Scientists and Indigenous leaders team up on project to revive purebred bison population - The Globe and Mail
“The bison steaks at the swish restaurant downtown, bison burgers from A&W, bison briskets from the farmers market” are bison. To suggest otherwise is irresponsible. The article denigrates the work that private ranchers, commercial outlets like A&W, and bison consumers, have played in the restoration of the species.
The topic reported on is worthy of coverage. It is important to note that there is collaboration among private ranchers, conservationists, researchers, Indigenous Nations in bison restoration. All parties have a role to play.
Like other food producers in this country, bison ranchers are hard working men and women who make valuable contributions to the rural economy and to the conservation of bison. It is through the efforts of farmers, ranchers, conservationists, and policy makers that bison in North America were brought from the brink of extinction to over 400,000 bison in North America today. A majority of these bison are on commercial bison ranches.
To suggest that bison are not what you think they are and that bison products are made from hybrid creatures where their genes are polluted with Cattle DNA, is simply wrong.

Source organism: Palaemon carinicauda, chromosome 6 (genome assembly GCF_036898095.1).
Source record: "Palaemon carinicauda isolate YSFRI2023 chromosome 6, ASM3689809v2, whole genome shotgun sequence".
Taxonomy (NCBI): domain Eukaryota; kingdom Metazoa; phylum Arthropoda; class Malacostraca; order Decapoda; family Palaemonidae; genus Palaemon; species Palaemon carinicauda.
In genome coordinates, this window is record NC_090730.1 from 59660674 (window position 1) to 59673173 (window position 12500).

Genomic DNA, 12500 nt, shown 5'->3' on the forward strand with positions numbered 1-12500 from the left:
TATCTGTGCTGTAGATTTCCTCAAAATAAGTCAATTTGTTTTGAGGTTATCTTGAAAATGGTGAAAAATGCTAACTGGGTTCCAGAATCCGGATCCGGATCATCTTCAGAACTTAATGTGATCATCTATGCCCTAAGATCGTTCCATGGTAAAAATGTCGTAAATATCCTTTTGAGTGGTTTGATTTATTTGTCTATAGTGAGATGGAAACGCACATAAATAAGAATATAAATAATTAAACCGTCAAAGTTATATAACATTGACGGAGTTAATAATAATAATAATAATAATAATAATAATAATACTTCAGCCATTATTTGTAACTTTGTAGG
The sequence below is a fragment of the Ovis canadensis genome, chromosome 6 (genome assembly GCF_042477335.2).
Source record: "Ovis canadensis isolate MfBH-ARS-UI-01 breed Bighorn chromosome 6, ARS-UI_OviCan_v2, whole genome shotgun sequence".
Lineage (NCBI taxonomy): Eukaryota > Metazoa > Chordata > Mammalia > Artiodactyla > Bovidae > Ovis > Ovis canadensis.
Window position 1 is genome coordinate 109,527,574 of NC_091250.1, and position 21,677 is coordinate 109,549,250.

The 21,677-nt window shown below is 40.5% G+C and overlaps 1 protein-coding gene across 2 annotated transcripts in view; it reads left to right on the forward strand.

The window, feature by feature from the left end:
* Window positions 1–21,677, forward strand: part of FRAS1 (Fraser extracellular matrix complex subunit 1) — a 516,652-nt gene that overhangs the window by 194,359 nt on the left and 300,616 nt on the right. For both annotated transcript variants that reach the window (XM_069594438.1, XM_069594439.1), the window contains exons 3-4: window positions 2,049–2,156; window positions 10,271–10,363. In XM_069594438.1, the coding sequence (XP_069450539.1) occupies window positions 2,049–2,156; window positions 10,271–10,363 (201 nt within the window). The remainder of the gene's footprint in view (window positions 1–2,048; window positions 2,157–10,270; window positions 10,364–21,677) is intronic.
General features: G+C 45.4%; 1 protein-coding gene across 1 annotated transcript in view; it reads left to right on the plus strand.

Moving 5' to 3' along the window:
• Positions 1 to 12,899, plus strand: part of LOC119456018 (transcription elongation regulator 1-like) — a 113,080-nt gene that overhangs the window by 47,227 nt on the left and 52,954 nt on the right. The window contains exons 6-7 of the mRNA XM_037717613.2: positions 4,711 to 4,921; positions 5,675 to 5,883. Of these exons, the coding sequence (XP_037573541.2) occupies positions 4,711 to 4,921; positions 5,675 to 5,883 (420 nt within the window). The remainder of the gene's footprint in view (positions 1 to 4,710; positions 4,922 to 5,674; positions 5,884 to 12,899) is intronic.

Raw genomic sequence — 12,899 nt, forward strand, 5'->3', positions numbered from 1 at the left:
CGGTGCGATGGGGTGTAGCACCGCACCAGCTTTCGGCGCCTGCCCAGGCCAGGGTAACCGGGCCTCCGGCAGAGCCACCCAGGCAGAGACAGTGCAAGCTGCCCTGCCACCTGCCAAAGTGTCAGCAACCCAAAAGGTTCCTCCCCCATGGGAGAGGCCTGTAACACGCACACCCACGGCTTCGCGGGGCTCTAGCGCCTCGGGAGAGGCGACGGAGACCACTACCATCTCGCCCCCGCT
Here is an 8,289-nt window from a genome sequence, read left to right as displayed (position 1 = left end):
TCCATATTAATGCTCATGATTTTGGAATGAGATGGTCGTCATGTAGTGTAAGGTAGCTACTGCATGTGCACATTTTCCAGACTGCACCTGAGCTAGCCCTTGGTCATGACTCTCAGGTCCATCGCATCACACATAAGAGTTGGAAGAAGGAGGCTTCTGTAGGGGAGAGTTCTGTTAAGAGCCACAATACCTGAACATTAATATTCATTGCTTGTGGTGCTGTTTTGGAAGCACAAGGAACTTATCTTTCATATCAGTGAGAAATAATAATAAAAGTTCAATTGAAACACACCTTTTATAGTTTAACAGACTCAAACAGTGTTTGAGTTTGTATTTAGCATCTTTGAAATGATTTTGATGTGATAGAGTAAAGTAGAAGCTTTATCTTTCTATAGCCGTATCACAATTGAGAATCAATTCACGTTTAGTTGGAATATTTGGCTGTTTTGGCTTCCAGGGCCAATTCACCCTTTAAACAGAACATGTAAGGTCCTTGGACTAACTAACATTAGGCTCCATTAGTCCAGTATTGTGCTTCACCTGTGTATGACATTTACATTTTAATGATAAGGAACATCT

The bison industry, although in its infancy, has invested in growing the industry and supporting research including meat research to understand the nutritional profile of bison. The bison industry is also involved in research using current genomics technology to develop a genetic profile of bison in North America whether they are bison in park herds or commercial herds.
Preliminary research results indicate “pure bison” in both commercial herds and wild herds. The research also indicates that there is greater genetic diversity in the bison population then there is in beef cattle. Cattle introgression is insignificant in the genetic makeup of bison and what little may be found in some animals is possibly the result of failed experiments conducted 130 years ago by the handful of ranchers who helped save bison from extinction. The Canadian Bison Association and the National Bison Association in the US do not condone cross-breeding, and in-fact, several bison producers are actively conducting DNA testing to cull animals with significant cattle genetic introgression.
The Canadian Bison Association is a not-for-profit organization with almost 550 members. It supports the industry through research, marketing, policy development, conservation, breed registration, public awareness, and publishing information on the industry. For More information go to www.canadianbison.ca
Canadian Bison Association
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